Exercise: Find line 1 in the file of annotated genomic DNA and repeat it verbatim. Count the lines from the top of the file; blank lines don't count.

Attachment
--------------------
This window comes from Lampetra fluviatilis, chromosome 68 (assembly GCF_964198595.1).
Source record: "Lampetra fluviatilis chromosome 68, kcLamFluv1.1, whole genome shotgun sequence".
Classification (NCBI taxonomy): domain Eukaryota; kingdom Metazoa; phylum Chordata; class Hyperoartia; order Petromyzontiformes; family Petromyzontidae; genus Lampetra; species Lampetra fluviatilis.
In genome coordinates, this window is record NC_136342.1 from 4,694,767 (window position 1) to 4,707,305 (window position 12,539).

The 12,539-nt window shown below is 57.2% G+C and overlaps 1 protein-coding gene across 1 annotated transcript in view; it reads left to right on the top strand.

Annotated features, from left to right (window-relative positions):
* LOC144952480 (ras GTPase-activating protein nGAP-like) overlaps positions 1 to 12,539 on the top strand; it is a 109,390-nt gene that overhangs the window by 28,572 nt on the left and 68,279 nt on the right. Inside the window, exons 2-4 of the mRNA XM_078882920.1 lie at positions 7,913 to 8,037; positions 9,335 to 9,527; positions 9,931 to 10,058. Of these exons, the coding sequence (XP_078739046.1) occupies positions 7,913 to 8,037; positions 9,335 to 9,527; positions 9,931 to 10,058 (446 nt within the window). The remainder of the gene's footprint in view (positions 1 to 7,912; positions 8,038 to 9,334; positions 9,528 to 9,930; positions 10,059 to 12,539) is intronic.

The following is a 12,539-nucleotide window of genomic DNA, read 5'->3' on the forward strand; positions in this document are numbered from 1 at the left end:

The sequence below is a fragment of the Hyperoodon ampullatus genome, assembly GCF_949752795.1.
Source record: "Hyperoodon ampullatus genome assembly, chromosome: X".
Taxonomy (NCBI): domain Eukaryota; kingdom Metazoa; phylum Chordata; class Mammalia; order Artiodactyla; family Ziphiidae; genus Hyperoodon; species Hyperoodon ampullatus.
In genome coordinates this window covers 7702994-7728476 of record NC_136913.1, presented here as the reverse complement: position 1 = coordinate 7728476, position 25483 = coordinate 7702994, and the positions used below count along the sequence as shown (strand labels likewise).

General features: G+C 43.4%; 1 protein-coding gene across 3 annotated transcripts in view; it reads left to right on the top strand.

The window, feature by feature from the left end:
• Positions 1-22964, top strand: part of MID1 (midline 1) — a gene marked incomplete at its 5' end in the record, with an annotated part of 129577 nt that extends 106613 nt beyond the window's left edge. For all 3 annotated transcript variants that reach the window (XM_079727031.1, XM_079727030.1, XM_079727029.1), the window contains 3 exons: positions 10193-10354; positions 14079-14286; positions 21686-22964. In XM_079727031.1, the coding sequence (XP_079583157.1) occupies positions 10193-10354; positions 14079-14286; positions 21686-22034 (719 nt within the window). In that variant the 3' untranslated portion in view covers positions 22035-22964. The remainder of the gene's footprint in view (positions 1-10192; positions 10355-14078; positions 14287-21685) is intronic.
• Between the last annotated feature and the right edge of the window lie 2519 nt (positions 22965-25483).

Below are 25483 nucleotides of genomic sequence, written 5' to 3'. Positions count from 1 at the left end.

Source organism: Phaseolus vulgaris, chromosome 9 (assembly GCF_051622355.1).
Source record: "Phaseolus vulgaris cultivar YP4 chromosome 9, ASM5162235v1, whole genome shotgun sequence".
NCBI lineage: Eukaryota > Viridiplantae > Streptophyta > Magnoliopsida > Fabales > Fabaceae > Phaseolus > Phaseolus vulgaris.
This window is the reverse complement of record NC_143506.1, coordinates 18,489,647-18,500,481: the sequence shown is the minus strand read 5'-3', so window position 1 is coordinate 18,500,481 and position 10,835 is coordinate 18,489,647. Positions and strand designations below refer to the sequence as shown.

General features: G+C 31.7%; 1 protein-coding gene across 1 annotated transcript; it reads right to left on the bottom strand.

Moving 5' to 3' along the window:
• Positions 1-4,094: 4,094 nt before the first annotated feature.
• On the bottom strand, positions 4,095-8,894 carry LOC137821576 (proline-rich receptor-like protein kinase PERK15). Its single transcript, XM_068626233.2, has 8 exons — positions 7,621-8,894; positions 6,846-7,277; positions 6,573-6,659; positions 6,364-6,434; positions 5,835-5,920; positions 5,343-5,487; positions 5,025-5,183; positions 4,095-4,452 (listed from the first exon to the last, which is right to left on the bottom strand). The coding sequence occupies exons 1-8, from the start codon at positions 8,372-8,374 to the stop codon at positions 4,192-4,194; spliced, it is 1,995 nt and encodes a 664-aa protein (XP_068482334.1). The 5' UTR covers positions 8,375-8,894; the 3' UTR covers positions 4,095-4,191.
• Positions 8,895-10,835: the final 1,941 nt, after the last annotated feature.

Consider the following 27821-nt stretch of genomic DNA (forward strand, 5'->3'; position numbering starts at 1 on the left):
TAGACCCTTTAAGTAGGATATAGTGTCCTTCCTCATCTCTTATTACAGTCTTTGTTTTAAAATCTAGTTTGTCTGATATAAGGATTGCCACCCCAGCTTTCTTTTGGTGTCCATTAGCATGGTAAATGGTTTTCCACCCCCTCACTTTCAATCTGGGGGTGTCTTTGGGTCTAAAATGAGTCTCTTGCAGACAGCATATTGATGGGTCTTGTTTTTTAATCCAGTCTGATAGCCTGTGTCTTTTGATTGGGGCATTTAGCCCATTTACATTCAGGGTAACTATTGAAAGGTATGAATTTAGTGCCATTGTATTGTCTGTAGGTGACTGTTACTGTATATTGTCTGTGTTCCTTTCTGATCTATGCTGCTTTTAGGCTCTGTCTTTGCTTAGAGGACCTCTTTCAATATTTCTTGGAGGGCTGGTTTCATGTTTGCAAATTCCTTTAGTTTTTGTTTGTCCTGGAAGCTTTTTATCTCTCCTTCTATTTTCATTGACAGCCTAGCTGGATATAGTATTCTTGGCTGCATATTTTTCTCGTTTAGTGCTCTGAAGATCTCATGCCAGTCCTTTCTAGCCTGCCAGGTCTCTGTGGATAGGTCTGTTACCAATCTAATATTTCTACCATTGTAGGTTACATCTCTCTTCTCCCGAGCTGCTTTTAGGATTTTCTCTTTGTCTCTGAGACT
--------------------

This window comes from Lampetra fluviatilis, chromosome 68 (assembly GCF_964198595.1).